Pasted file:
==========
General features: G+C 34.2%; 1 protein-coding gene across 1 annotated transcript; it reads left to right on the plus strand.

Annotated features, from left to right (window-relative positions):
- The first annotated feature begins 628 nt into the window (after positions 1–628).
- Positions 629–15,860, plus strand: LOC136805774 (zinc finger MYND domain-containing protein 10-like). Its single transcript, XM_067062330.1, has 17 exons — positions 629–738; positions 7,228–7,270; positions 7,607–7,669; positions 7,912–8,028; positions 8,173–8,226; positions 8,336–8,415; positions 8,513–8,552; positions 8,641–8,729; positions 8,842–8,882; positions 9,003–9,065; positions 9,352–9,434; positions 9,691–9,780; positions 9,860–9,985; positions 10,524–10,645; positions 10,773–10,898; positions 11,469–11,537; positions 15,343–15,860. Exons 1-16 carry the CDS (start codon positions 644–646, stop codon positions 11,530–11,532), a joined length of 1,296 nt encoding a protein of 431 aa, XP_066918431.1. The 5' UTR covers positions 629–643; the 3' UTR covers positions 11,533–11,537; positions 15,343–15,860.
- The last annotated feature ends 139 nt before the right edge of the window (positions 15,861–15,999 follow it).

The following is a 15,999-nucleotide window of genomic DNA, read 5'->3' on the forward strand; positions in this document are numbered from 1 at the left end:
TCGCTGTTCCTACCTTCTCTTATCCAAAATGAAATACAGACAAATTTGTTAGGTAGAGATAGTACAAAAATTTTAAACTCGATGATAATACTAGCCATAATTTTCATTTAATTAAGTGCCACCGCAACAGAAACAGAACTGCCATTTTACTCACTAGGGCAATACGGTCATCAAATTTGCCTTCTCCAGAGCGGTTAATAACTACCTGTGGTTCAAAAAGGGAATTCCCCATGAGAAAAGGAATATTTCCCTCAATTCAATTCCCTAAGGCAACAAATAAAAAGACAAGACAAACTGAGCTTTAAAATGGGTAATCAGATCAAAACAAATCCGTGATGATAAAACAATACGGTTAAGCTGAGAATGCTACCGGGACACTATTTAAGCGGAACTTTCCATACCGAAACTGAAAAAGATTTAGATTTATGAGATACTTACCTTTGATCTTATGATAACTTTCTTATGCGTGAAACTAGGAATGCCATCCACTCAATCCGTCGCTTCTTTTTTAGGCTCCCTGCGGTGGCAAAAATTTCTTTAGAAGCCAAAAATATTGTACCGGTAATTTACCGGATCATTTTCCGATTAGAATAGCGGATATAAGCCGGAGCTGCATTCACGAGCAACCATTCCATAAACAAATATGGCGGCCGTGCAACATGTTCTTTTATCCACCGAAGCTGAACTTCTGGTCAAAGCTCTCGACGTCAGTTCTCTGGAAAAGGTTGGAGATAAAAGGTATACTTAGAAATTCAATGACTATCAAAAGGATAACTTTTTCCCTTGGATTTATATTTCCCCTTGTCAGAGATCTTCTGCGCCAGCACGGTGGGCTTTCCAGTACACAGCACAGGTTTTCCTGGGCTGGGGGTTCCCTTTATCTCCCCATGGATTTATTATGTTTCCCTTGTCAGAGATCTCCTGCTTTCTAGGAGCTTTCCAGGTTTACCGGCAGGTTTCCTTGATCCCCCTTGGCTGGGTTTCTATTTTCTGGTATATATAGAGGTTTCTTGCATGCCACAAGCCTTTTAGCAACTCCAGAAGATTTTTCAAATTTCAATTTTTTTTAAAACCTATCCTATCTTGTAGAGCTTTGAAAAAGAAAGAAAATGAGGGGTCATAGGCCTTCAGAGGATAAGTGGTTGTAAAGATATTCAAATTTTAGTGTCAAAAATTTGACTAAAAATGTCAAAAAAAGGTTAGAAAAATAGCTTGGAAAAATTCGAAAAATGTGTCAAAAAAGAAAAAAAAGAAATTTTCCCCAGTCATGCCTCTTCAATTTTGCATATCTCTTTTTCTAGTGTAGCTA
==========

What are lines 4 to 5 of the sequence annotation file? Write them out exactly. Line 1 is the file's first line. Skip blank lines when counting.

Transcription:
- Positions 629–15,860, plus strand: LOC136805774 (zinc finger MYND domain-containing protein 10-like). Its single transcript, XM_067062330.1, has 17 exons — positions 629–738; positions 7,228–7,270; positions 7,607–7,669; positions 7,912–8,028; positions 8,173–8,226; positions 8,336–8,415; positions 8,513–8,552; positions 8,641–8,729; positions 8,842–8,882; positions 9,003–9,065; positions 9,352–9,434; positions 9,691–9,780; positions 9,860–9,985; positions 10,524–10,645; positions 10,773–10,898; positions 11,469–11,537; positions 15,343–15,860. Exons 1-16 carry the CDS (start codon positions 644–646, stop codon positions 11,530–11,532), a joined length of 1,296 nt encoding a protein of 431 aa, XP_066918431.1. The 5' UTR covers positions 629–643; the 3' UTR covers positions 11,533–11,537; positions 15,343–15,860.
- The last annotated feature ends 139 nt before the right edge of the window (positions 15,861–15,999 follow it).